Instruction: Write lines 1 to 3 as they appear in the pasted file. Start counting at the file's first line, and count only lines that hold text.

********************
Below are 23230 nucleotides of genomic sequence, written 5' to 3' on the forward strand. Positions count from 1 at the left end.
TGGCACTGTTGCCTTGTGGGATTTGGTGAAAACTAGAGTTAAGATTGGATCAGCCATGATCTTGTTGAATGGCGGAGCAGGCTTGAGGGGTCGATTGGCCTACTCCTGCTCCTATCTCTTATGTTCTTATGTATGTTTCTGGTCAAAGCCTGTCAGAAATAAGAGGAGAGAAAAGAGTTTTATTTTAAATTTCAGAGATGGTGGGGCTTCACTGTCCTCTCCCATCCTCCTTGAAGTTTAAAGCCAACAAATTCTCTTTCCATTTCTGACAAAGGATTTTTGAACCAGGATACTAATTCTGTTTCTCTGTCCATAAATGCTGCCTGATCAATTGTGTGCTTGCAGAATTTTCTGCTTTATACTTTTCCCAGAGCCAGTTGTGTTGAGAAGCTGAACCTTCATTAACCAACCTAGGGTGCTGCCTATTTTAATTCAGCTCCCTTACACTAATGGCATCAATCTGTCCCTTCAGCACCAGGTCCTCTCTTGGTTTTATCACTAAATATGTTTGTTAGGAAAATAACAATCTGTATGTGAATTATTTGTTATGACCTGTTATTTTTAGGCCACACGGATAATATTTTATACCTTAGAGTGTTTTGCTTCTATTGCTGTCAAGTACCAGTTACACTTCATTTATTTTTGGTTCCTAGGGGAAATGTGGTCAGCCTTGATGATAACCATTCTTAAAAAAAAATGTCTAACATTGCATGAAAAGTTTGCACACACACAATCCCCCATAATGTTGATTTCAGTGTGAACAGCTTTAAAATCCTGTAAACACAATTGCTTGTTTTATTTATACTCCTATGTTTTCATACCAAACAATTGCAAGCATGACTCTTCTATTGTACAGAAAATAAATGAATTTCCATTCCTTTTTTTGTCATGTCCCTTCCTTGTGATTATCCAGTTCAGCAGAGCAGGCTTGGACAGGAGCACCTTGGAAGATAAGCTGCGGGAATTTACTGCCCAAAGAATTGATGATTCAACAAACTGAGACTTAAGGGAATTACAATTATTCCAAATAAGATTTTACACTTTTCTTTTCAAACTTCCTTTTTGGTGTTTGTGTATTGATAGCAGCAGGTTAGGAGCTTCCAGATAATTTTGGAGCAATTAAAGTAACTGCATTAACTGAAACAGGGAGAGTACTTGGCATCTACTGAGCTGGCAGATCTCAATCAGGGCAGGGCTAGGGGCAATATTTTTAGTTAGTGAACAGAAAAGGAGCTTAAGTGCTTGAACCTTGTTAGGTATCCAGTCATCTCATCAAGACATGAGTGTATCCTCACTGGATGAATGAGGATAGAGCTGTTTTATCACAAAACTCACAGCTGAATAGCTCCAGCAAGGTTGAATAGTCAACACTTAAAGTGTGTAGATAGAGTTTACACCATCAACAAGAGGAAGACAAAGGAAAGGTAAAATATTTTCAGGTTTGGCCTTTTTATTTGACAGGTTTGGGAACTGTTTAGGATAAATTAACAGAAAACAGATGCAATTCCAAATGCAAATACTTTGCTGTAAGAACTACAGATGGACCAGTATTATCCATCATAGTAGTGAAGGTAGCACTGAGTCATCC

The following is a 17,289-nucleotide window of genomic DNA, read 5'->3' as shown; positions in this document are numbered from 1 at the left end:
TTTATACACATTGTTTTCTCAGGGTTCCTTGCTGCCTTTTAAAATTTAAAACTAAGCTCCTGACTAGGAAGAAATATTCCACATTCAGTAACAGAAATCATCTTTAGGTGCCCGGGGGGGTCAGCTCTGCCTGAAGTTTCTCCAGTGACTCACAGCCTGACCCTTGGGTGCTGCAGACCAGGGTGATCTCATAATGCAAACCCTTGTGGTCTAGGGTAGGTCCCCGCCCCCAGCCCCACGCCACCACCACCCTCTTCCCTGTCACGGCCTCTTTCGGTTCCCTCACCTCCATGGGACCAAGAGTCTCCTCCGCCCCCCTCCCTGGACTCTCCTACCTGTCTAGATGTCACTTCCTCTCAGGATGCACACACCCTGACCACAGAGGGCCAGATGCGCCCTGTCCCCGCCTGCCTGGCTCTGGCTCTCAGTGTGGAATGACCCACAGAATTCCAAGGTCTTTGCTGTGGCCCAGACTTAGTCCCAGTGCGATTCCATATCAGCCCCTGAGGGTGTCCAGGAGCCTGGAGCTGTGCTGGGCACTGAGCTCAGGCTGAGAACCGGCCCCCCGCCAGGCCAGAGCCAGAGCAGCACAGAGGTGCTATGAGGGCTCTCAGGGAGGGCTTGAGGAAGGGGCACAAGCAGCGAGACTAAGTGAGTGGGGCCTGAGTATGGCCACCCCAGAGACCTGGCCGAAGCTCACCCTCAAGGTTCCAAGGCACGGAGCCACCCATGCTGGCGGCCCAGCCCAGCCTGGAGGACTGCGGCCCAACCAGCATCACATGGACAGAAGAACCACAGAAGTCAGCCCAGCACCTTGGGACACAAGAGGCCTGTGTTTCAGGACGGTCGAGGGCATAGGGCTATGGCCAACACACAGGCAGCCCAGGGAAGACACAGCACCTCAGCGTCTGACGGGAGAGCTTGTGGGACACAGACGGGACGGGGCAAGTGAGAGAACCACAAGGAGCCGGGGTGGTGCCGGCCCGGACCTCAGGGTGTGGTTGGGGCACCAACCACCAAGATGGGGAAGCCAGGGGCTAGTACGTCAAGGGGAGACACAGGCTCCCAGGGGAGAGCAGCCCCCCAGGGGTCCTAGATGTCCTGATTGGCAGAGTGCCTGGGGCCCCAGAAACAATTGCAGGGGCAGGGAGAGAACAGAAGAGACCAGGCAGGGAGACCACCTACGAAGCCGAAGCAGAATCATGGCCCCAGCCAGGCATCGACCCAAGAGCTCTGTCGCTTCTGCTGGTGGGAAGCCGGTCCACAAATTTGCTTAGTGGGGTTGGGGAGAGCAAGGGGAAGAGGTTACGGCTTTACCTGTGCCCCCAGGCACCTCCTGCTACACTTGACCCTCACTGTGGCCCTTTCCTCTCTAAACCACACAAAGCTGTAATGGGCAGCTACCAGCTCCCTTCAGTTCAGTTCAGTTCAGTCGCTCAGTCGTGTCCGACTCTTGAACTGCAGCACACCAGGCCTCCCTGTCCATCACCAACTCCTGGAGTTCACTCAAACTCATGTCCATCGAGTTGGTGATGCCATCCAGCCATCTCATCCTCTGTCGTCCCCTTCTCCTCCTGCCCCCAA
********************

Below are 23230 nucleotides of genomic sequence, written 5' to 3' on the forward strand. Positions count from 1 at the left end.
TGGCACTGTTGCCTTGTGGGATTTGGTGAAAACTAGAGTTAAGATTGGATCAGCCATGATCTTGTTGAATGGCGGAGCAGGCTTGAGGGGTCGATTGGCCTACTCCTGCTCCTATCTCTTATGTTCTTATGTATGTTTCTGGTCAAAGCCTGTCAGAAATAAGAGGAGAGAAAAGAGTTTTATTTTAAATTTCAGAGATGGTGGGGCTTCACTGTCCTCTCCCATCCTCCTTGAAGTTTAAAGCCAACAAATTCTCTTTCCATTTCTGACAAAGGATTTTTGAACCAGGATACTAATTCTGTTTCTCTGTCCATAAATGCTGCCTGATCAATTGTGTGCTTGCAGAATTTTCTGCTTTATACTTTTCCCAGAGCCAGTTGTGTTGAGAAGCTGAACCTTCATTAACCAACCTAGGGTGCTGCCTATTTTAATTCAGCTCCCTTACACTAATGGCATCAATCTGTCCCTTCAGCACCAGGTCCTCTCTTGGTTTTATCACTAAATATGTTTGTTAGGAAAATAACAATCTGTATGTGAATTATTTGTTATGACCTGTTATTTTTAGGCCACACGGATAATATTTTATACCTTAGAGTGTTTTGCTTCTATTGCTGTCAAGTACCAGTTACACTTCATTTATTTTTGGTTCCTAGGGGAAATGTGGTCAGCCTTGATGATAACCATTCTTAAAAAAAAATGTCTAACATTGCATGAAAAGTTTGCACACACACAATCCCCCATAATGTTGATTTCAGTGTGAACAGCTTTAAAATCCTGTAAACACAATTGCTTGTTTTATTTATACTCCTATGTTTTCATACCAAACAATTGCAAGCATGACTCTTCTATTGTACAGAAAATAAATGAATTTCCATTCCTTTTTTTGTCATGTCCCTTCCTTGTGATTATCCAGTTCAGCAGAGCAGGCTTGGACAGGAGCACCTTGGAAGATAAGCTGCGGGAATTTACTGCCCAAAGAATTGATGATTCAACAAACTGAGACTTAAGGGAATTACAATTATTCCAAATAAGATTTTACACTTTTCTTTTCAAACTTCCTTTTTGGTGTTTGTGTATTGATAGCAGCAGGTTAGGAGCTTCCAGATAATTTTGGAGCAATTAAAGTAACTGCATTAACTGAAACAGGGAGAGTACTTGGCATCTACTGAGCTGGCAGATCTCAATCAGGGCAGGGCTAGGGGCAATATTTTTAGTTAGTGAACAGAAAAGGAGCTTAAGTGCTTGAACCTTGTTAGGTATCCAGTCATCTCATCAAGACATGAGTGTATCCTCACTGGATGAATGAGGATAGAGCTGTTTTATCACAAAACTCACAGCTGAATAGCTCCAGCAAGGTTGAATAGTCAACACTTAAAGTGTGTAGATAGAGTTTACACCATCAACAAGAGGAAGACAAAGGAAAGGTAAAATATTTTCAGGTTTGGCCTTTTTATTTGACAGGTTTGGGAACTGTTTAGGATAAATTAACAGAAAACAGATGCAATTCCAAATGCAAATACTTTGCTGTAAGAACTACAGATGGACCAGTATTATCCATCATAGTAGTGAAGGTAGCACTGAGTCATCC

The following is a 17,289-nucleotide window of genomic DNA, read 5'->3' as shown; positions in this document are numbered from 1 at the left end: